Financial planning software comes in a variety of packages. Some are more granular or detailed than others and some are more comprehensive. Also, most plans today utilize Monte Carlo simulation (MCS) to account for the uncertainty inherent in many assumptions. In this post, we’ll discuss the two assumptions on which it is most important to incorporate MCS.
The Most Important Assumptions
As any planner will agree, a thorough and comprehensive financial plan requires a number of inputs. Some inputs also have a greater influence on the results than others but all are necessary to create a thorough analysis of a client’s financial situation. However, amid the myriad of assumptions required to create the plan, there are two assumptions which are most significant. In other words, it’s more important to use MCS on these two assumptions than it is on others. They are investment returns and expenses.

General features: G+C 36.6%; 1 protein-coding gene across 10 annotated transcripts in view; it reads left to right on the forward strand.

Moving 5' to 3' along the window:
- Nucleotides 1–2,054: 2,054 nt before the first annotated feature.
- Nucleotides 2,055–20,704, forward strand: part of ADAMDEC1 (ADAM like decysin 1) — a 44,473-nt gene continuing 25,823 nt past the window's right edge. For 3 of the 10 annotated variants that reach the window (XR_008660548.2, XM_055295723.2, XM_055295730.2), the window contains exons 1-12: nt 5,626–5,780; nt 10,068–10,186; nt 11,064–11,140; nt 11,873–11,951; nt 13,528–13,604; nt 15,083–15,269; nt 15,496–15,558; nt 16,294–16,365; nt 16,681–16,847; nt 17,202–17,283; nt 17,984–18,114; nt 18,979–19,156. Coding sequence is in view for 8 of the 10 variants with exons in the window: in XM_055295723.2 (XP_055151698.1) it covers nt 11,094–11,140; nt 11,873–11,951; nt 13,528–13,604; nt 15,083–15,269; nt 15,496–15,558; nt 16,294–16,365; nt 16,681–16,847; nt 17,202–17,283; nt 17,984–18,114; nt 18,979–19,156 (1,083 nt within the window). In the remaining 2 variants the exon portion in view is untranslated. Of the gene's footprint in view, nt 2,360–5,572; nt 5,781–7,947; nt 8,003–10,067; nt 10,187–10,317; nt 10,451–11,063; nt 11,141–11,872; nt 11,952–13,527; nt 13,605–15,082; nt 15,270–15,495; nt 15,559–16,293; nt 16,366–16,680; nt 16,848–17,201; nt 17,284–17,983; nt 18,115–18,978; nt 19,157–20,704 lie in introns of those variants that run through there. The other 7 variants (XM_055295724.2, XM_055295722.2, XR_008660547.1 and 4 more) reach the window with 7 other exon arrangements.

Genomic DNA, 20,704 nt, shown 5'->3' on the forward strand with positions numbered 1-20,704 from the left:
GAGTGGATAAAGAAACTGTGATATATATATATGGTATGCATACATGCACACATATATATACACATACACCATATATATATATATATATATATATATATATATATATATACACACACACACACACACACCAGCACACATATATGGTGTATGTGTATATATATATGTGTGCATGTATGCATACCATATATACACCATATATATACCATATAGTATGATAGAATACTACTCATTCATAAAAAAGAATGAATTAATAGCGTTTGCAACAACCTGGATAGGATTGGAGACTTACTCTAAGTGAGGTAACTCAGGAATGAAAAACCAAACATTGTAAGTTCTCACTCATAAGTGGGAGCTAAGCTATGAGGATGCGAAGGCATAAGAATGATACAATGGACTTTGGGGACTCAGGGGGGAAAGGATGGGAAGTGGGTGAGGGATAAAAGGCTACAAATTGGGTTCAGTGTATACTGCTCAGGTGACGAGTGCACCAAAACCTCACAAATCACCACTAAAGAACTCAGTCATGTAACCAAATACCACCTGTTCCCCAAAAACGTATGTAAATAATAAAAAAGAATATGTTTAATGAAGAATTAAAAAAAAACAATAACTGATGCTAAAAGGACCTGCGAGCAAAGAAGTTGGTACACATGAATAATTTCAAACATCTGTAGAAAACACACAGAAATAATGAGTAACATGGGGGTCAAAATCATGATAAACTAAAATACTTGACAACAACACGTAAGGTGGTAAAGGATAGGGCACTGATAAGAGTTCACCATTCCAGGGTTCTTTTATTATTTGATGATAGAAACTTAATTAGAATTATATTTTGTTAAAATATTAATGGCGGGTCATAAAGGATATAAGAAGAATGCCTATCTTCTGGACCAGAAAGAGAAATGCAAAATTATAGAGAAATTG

Before proceeding we should define these terms: risk and uncertainty. We’ll define risk as the possibility of an undesirable outcome, while uncertainty is that something unknown may happen, good or bad. Where the first is a negative outcome, the second is simply not knowing if the outcome will be good or bad. When I first set out to determine the assumptions on which incorporating MCS is most important, I adhered to the following process:
Step 1: Input all assumptions
Step 2: Add MCS on all assumptions which contain uncertainty
Step 3: Run the simulation
Step 4: Save the results